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The Metadata Skirmish

By Joe Lynn

November 27, 2006

I'm an old bureaucrat. I was the office manager at the Ethics Commission for over five years and watched first hand how frustrating document disclosure requests can be on bureaucrats. I remember having a major project in production, only to be asked to put it on hold in order to respond to a Sunshine request.

Even though I knew responding to Sunshine requests were part of my duties under the Ordinance, having to set aside my "real" work was frustrating. Many bureaucrats add to this the fear that the disclosure of documents may lead some to question their competency making mischief for them. So it's natural that bureaucrats will be hostile to the Ordinance. To cap things off, we don't educate our civil service about the advantages that come with transparent government business practices. Unable to see the benefits, the drawbacks of transparency are magnified.

The most recent eruption of this hostility comes in the metadata wars on calendar this week at the Rules Committee.

Metadata is information stored in a computer file that allows a certain amount of sleuthing to be done concerning the provenance of a document - who's worked on it, what changes were made by whom, the date created, etc. The City Attorney and just about everyone concedes that this information is valuable and should be disclosed under good government guidelines.

But the city attorneys use software that allows their privileged advice to be embedded in the document. They could use other ways of communicating with their clients such as we did in the old days using memos. Rather than making this benign change back to memos, the City Attorney is spending hundreds of thousands of dollars to scour requested electronic files of comments that had no business being there.

The Rules Committee needs to understand that this is just one of the friction points between the bureaucrats and the ideal of transparency.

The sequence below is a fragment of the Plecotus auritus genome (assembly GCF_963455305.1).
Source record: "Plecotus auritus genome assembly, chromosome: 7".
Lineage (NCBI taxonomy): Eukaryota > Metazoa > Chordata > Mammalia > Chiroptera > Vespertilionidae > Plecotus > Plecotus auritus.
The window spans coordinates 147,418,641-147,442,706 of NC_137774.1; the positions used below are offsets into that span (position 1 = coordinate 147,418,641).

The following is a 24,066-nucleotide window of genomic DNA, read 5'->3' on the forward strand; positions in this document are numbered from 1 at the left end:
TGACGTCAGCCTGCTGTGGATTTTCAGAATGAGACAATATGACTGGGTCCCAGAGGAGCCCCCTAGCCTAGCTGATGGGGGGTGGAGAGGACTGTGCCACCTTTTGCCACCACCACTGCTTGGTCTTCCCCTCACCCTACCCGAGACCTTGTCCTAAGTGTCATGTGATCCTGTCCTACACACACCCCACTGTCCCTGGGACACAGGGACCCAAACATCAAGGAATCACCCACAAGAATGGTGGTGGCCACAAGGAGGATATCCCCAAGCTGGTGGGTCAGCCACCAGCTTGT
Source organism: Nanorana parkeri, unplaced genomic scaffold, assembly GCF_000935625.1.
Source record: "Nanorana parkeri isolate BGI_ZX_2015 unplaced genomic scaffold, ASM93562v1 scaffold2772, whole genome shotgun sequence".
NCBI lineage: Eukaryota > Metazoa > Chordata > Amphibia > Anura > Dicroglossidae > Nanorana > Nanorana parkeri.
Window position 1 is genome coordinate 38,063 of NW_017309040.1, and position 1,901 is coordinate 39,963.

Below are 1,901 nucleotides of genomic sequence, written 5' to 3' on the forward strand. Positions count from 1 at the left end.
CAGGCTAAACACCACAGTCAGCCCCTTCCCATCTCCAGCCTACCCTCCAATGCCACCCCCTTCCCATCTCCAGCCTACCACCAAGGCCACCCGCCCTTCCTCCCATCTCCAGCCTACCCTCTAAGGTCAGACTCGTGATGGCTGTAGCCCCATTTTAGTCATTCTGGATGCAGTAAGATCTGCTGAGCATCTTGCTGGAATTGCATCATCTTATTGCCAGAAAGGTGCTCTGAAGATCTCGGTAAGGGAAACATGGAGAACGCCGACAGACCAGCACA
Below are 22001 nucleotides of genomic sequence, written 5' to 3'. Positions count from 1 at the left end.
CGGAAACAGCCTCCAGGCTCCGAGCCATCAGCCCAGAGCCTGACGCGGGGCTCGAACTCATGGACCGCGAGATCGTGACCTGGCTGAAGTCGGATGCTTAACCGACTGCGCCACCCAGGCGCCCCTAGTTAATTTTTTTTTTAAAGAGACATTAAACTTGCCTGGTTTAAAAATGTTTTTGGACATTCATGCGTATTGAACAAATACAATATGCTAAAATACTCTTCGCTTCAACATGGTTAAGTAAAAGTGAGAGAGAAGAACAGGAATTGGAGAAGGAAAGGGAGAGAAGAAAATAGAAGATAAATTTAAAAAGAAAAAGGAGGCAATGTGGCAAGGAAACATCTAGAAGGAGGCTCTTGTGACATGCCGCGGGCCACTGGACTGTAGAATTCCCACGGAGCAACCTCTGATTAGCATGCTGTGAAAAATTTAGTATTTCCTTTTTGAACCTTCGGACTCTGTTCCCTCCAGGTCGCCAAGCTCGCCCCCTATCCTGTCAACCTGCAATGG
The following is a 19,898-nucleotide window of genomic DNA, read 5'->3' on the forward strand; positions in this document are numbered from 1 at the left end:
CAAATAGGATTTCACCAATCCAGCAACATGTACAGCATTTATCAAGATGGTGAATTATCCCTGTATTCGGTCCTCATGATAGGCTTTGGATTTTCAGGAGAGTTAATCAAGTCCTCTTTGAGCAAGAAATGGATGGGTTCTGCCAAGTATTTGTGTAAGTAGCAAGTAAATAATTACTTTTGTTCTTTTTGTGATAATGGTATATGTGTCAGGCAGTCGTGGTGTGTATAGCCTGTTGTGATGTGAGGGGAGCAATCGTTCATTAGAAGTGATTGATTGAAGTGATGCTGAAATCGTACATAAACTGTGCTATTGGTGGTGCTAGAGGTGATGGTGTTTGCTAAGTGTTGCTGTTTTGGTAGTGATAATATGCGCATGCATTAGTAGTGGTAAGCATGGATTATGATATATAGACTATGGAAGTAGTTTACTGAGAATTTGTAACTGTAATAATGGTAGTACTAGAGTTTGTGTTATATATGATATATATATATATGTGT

The bureaucrats claim to be overwhelmed by multiple requests of the same document. Yet oftentimes the second request is a follow-up on the first request to which the department never responded. We need to separate the bureaucrats from the job of producing documents. We need to fund a study to determine the best business practices for efficient production to the public. I believe this will include hiring a library scientist to report on creating document structures that will facilitate production.

As Doug Comstock, Chair of the SOTF, notes, even were we to repeal the Sunshine Ordinance, the State Brown Ace would still burden our City with this problem

We also need to educate our civil servants on the merits of transparency. Public oversight can strengthen the political power of a bureaucrat in pursuing his/her vision of a better City. The public responds well to transparent bureaucrats, rewarding them with trust. That was my personal experience on staff at Ethics. In addition, transparency can root out the incompetent, providing better support for those left behind.

Although the Charter gives the Ethics Commission supervision over educating the civil service on Sunshine, no mayor would fund Ethics for this and a number of other Charter responsibilities, so Ethics handed the job over to the City Attorney who not only are bureaucrats themselves but also represent the bureaucrats.

City attorneys also see themselves as the protector of the City's secrets. Given the antipathy to disclosure, they are hardly where you'd look first for educators. We need to cry foul, and ask the Mayor to confirm the wisdom of the Charter's assignment of the educator function to Ethics. Properly educating our bureaucrats may achieve a cease-fire between the bureaucracy and transparency pending the completion of any study by the SOTF.

The Rules Committee needs a pro-active position on the metadata battle. Focusing solely on its issues will lead to a missed opportunity to tackle the problem head on. We need to put in place the best business practices for achieving transparency in government. And we need to educate folks on why transparency in government is our goal.

Joe Lynn was the campaign finance officer and office manager of the San Francisco Ethics Commission from 1998 to 2003. From 2003 to 2006, he served as one of the five Ethics Commissioners. The San Francisco Examiner called him “the backbone of the Ethics Commission.” While on staff, he was named SF Government Employee of the Year by the SF Weekly in 2003. Mayor Willie Brown gave him two awards for his mentorship work He also received two commendations from the Board of Supervisors, one initiated by then-Supervisor Gavin Newsom and the other by then-Board President Matt Gonzalez. The Northern California Society of Professional Journalists presented him the James Madison Freedom of Information Award in 2003. He managed the City’s electronic campaign finance program (named best in the country by the Center for Governmental Studies) and the conflict of interest program (named best in the state by the Montclarion). He maintains an active interest in good government laws. Email Joe at joelynn114@hotmail.com


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